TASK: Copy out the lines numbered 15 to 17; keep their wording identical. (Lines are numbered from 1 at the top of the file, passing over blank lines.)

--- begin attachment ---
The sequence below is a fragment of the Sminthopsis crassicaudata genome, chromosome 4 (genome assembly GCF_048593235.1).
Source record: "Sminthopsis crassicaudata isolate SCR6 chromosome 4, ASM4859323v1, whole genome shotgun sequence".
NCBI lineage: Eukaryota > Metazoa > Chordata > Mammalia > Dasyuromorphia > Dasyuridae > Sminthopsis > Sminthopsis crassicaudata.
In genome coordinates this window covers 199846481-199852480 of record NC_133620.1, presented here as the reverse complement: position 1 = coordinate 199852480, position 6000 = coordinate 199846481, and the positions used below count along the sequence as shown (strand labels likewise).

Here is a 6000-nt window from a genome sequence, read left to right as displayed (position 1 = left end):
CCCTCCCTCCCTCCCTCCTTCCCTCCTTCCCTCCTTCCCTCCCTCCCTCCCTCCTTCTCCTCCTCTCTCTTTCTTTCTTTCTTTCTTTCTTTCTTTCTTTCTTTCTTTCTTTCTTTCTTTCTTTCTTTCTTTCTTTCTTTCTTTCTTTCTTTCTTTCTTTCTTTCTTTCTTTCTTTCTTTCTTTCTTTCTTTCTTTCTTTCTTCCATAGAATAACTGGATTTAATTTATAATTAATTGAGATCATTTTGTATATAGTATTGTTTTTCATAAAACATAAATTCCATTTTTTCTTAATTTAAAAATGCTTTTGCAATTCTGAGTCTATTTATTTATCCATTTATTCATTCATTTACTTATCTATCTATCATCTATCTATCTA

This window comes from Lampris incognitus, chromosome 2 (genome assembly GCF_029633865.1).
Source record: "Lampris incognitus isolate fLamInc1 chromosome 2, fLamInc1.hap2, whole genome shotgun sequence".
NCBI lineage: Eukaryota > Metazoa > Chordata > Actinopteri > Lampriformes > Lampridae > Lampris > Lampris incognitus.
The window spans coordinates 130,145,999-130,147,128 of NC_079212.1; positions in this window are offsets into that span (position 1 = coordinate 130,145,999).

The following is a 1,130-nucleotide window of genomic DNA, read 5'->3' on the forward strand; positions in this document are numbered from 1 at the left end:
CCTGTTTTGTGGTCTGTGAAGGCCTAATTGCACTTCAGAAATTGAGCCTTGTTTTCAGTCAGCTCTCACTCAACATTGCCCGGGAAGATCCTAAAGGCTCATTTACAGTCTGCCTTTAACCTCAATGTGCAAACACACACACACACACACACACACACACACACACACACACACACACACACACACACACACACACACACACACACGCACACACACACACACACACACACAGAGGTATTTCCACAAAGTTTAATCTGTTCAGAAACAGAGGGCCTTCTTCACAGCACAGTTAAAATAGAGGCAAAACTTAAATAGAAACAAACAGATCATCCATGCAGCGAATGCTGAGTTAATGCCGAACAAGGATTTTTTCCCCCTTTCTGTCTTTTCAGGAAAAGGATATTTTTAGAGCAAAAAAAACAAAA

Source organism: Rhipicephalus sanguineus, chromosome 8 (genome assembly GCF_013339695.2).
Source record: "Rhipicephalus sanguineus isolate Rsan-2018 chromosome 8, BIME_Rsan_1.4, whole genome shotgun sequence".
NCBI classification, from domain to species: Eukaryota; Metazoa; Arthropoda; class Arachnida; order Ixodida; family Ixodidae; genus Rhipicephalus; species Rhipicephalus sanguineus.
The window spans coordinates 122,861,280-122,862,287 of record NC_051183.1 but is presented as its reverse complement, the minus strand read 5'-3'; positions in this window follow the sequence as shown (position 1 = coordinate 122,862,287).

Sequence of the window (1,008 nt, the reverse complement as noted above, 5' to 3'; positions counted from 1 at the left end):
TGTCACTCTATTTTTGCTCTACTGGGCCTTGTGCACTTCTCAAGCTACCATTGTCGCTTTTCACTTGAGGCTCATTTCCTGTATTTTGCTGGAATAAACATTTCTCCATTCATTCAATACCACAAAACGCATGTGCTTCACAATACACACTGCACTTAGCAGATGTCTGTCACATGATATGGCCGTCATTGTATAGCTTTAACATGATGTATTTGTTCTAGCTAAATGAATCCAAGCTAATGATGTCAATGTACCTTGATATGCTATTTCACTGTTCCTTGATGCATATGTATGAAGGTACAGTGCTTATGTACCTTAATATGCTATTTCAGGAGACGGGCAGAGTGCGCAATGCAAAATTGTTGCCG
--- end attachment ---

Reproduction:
NCBI classification, from domain to species: Eukaryota; Metazoa; Arthropoda; class Arachnida; order Ixodida; family Ixodidae; genus Rhipicephalus; species Rhipicephalus sanguineus.
The window spans coordinates 122,861,280-122,862,287 of record NC_051183.1 but is presented as its reverse complement, the minus strand read 5'-3'; positions in this window follow the sequence as shown (position 1 = coordinate 122,862,287).

Sequence of the window (1,008 nt, the reverse complement as noted above, 5' to 3'; positions counted from 1 at the left end):